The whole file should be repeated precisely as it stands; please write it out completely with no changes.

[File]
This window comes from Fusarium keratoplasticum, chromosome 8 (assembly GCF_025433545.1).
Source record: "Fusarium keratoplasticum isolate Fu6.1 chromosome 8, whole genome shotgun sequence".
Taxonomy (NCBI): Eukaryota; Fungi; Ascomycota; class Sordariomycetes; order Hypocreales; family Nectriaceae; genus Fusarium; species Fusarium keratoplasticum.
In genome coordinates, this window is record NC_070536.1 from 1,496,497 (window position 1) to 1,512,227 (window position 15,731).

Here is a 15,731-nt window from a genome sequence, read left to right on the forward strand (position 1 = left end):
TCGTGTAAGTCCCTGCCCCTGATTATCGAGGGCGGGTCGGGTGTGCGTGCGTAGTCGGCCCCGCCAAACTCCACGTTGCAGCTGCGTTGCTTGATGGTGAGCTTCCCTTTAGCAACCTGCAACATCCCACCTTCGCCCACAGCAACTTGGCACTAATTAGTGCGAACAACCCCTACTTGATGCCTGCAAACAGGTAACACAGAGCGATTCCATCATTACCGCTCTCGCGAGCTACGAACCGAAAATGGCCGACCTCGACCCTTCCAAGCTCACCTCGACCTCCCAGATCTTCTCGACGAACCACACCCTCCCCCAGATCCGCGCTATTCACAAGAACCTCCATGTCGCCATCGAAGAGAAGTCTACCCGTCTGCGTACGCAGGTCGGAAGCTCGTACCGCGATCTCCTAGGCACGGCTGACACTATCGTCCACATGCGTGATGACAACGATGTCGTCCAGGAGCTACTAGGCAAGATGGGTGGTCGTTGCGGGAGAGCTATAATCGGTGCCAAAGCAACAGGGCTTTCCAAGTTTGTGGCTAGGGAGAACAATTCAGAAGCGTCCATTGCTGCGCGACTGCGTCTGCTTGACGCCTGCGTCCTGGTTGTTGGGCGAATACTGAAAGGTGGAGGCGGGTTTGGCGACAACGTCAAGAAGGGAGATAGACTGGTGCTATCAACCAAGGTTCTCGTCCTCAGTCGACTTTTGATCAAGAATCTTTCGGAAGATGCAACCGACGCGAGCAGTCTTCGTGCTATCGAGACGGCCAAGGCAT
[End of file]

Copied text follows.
This window comes from Fusarium keratoplasticum, chromosome 8 (assembly GCF_025433545.1).
Source record: "Fusarium keratoplasticum isolate Fu6.1 chromosome 8, whole genome shotgun sequence".
Taxonomy (NCBI): Eukaryota; Fungi; Ascomycota; class Sordariomycetes; order Hypocreales; family Nectriaceae; genus Fusarium; species Fusarium keratoplasticum.
In genome coordinates, this window is record NC_070536.1 from 1,496,497 (window position 1) to 1,512,227 (window position 15,731).

Here is a 15,731-nt window from a genome sequence, read left to right on the forward strand (position 1 = left end):
TCGTGTAAGTCCCTGCCCCTGATTATCGAGGGCGGGTCGGGTGTGCGTGCGTAGTCGGCCCCGCCAAACTCCACGTTGCAGCTGCGTTGCTTGATGGTGAGCTTCCCTTTAGCAACCTGCAACATCCCACCTTCGCCCACAGCAACTTGGCACTAATTAGTGCGAACAACCCCTACTTGATGCCTGCAAACAGGTAACACAGAGCGATTCCATCATTACCGCTCTCGCGAGCTACGAACCGAAAATGGCCGACCTCGACCCTTCCAAGCTCACCTCGACCTCCCAGATCTTCTCGACGAACCACACCCTCCCCCAGATCCGCGCTATTCACAAGAACCTCCATGTCGCCATCGAAGAGAAGTCTACCCGTCTGCGTACGCAGGTCGGAAGCTCGTACCGCGATCTCCTAGGCACGGCTGACACTATCGTCCACATGCGTGATGACAACGATGTCGTCCAGGAGCTACTAGGCAAGATGGGTGGTCGTTGCGGGAGAGCTATAATCGGTGCCAAAGCAACAGGGCTTTCCAAGTTTGTGGCTAGGGAGAACAATTCAGAAGCGTCCATTGCTGCGCGACTGCGTCTGCTTGACGCCTGCGTCCTGGTTGTTGGGCGAATACTGAAAGGTGGAGGCGGGTTTGGCGACAACGTCAAGAAGGGAGATAGACTGGTGCTATCAACCAAGGTTCTCGTCCTCAGTCGACTTTTGATCAAGAATCTTTCGGAAGATGCAACCGACGCGAGCAGTCTTCGTGCTATCGAGACGGCCAAGGCAT